¶ 59 We agree with plaintiff. Illinois has the most witnesses, several are controlled witnesses, and the Act can be used to obtain testimony from other witnesses. This factor favors Illinois over Michigan.
¶ 60 4. Costs to Obtain Attendance of Willing Witnesses
¶ 61 Defendant contends that plaintiff's five witnesses in California and Oregon favor neither Illinois nor Michigan as a forum. Defendant also argues that its four vice presidents in Illinois are not closely associated with manufacturing the bars and did not primarily interact with plaintiff. If, defendant posits, plaintiff's allegations that Michigan-based employees made misrepresentations is true, then Illinois witnesses are not even necessary to the case.
¶ 62 Plaintiff responds that direct flights are available to Chicago and not available to Grand Rapids, which shows that there is an obvious time and cost difference between Chicago and Grand Rapids for the disclosed witnesses residing on the West Coast. Flights cost $100 to $400 more and take longer for travel to Grand Rapids. Plaintiff argues that the higher costs likely eclipse the travel costs that Michigan witnesses would incur traveling to Illinois. Further, it would presumably cost less to send three Michigan witnesses to Du Page County than to send four Illinois witnesses to Grand Rapids. In any event, plaintiff asserts, defendant did not advise the trial court as to its employees' travel costs and Wojcik's declaration does not address convenience.
¶ 63 We conclude that this factor favors Illinois. For long-distance witnesses, travel costs to Illinois are lower than travel costs to Michigan, and flight time is shorter to Illinois. Further, fewer Michigan witnesses would have to travel to Illinois, as compared to the number of Illinois witnesses who would have to travel to Michigan.
¶ 64 5. Viewing Premises
¶ 65 As to the possibility of viewing the premises, defendant posits that it would not be possible for an Illinois jury to view the Michigan manufacturing facility. This is important here, defendant contends, because the allegations are site-specific. Plaintiff's case focuses on whether defendant had the capacity at the Michigan facility to manufacture the bars according to whatever promises defendant made. Defendant also points out that plaintiff went to the trouble to visit the Michigan facility when it was evaluating defendant's capabilities, which show the importance of a jury visit. Case law focuses on the possibility, not necessity, of a site visit, if appropriate, defendant notes. Fennell, 2012 IL 113812, ¶ 37, 369 Ill.Dec. 728, 987 N.E.2d 355. Defendant concludes that given that a key issue is whether the Michigan facility had the capacity to manufacture the bars, a site visit may be appropriate here and weighs strongly in favor of transfer to Michigan.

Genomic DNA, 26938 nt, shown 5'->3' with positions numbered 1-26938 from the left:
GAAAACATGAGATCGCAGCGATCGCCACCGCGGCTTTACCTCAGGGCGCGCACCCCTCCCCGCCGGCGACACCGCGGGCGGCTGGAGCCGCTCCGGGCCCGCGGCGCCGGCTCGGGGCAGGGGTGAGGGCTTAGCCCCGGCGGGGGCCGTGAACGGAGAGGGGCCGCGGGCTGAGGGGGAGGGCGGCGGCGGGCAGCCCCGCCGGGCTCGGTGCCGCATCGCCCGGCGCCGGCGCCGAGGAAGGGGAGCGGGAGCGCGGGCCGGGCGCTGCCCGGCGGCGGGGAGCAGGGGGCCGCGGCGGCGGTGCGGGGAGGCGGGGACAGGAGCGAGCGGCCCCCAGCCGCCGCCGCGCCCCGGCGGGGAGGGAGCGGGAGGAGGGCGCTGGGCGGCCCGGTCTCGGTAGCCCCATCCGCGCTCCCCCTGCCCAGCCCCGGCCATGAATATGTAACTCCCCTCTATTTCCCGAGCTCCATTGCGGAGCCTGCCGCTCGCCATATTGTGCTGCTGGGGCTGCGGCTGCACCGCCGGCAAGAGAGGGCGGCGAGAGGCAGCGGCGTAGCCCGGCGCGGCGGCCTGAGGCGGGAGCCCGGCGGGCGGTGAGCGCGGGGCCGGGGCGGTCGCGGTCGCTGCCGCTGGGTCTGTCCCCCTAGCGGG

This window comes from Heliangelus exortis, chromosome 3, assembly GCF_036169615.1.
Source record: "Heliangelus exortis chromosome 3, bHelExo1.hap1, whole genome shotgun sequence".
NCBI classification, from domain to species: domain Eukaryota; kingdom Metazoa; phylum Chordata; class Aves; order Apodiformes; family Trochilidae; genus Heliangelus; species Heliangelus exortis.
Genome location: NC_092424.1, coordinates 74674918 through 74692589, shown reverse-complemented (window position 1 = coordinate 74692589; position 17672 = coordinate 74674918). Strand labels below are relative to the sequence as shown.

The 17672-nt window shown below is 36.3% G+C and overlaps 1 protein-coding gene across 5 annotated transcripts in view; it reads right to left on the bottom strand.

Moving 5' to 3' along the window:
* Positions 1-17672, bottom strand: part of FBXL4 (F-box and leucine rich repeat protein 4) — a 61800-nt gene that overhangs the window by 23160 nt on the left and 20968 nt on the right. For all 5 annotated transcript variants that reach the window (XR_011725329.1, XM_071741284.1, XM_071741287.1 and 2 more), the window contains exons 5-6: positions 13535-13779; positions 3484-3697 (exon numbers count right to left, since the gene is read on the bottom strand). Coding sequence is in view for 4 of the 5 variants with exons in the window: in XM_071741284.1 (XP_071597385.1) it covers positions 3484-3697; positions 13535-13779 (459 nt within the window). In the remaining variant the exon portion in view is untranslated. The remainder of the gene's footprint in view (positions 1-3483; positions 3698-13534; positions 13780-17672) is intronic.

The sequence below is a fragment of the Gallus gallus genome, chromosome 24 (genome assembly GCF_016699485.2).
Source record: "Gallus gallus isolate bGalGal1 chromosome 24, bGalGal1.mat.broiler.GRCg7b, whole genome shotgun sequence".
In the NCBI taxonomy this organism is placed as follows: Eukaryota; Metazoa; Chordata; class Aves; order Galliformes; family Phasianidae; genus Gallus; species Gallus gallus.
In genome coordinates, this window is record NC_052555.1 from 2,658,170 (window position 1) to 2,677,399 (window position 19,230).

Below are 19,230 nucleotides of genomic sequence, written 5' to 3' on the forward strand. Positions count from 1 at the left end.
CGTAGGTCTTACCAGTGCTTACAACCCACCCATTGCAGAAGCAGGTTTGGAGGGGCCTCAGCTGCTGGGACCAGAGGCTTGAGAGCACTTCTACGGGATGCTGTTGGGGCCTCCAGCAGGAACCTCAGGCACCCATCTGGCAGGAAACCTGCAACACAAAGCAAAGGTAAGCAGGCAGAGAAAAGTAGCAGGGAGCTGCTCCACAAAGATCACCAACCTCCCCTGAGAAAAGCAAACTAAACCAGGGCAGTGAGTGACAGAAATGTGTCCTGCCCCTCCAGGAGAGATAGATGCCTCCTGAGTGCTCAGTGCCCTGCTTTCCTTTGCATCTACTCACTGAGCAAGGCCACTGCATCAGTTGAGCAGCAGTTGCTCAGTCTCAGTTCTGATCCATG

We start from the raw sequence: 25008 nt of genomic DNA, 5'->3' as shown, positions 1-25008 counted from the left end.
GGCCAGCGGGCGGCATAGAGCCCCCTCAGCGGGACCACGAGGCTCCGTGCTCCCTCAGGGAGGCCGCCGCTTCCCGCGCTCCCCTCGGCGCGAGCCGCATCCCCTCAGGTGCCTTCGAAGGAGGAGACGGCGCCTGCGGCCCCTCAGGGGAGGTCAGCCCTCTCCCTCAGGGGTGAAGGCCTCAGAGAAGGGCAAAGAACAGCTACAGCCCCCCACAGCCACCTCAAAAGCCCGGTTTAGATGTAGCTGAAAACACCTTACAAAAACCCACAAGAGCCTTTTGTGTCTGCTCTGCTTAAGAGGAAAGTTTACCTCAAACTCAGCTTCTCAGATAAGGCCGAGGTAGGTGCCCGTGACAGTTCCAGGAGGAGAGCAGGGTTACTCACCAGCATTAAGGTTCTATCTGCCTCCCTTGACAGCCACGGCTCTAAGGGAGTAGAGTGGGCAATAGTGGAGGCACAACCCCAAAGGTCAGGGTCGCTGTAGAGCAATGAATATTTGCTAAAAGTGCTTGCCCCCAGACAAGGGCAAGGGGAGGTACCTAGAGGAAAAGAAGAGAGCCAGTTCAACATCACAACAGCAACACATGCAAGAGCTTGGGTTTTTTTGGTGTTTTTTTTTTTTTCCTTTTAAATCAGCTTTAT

¶ 66 Plaintiff responds that there should be no need for a jury site visit to the Michigan factory, because this is an action seeking damages for defendant's failure to manufacture bars to specifications. Defendant's failure to deliver bars as promised and meeting the bar-design specifications and quantities are the primary issues. Plaintiff argues that defendant's repeated representations of its stature as an expert in the field are also at issue. This is not, plaintiff urges, a premises-liability case where a site view would be appropriate. Rather, it is an action for broken promises and misrepresentations. Further, the key evidence is the bars and testimony concerning unfilled orders and customer complaints. These will be proven by documentary and testimonial evidence.
¶ 67 Plaintiff takes issue with defendant's assertion that a site visit is important because that is where production occurred and there is an issue whether defendant's facility had sufficient capacity. Plaintiff contends that this misstates the verified complaint, which alleges general incapacity, not specific to the factory, inferred from defendant's failure to perform, which could be due to poor training, poor supervision, willfulness, and so on. Further, plaintiff maintains that it is alleging that defendant either could not, or would not, produce all the bars it promised to produce. Whether or not the factory had the necessary capacity is only part of what it alleged. Viewing the Michigan facility, according to plaintiff, is clearly not appropriate in this contract case. Finally, it argues that there is no evidence that the factory is in the same condition today as it was during the production runs.
¶ 68 We conclude that this factor weighs in Michigan's favor. As defendant notes, the convenience factor concerns the possibility of a view, if appropriate, not the necessity of viewing the premises. Id. It would not be feasible for a Du Page County jury to view the Michigan facility. Id. ¶ 39 (“irrational” for a St. Clair County jury to travel to Mississippi or Louisiana to view premises, when a viewing could be accomplished more expeditiously if the case were transferred to Mississippi).
¶ 69 E. Public-Interest Factors
¶ 70 1. Venue Congestion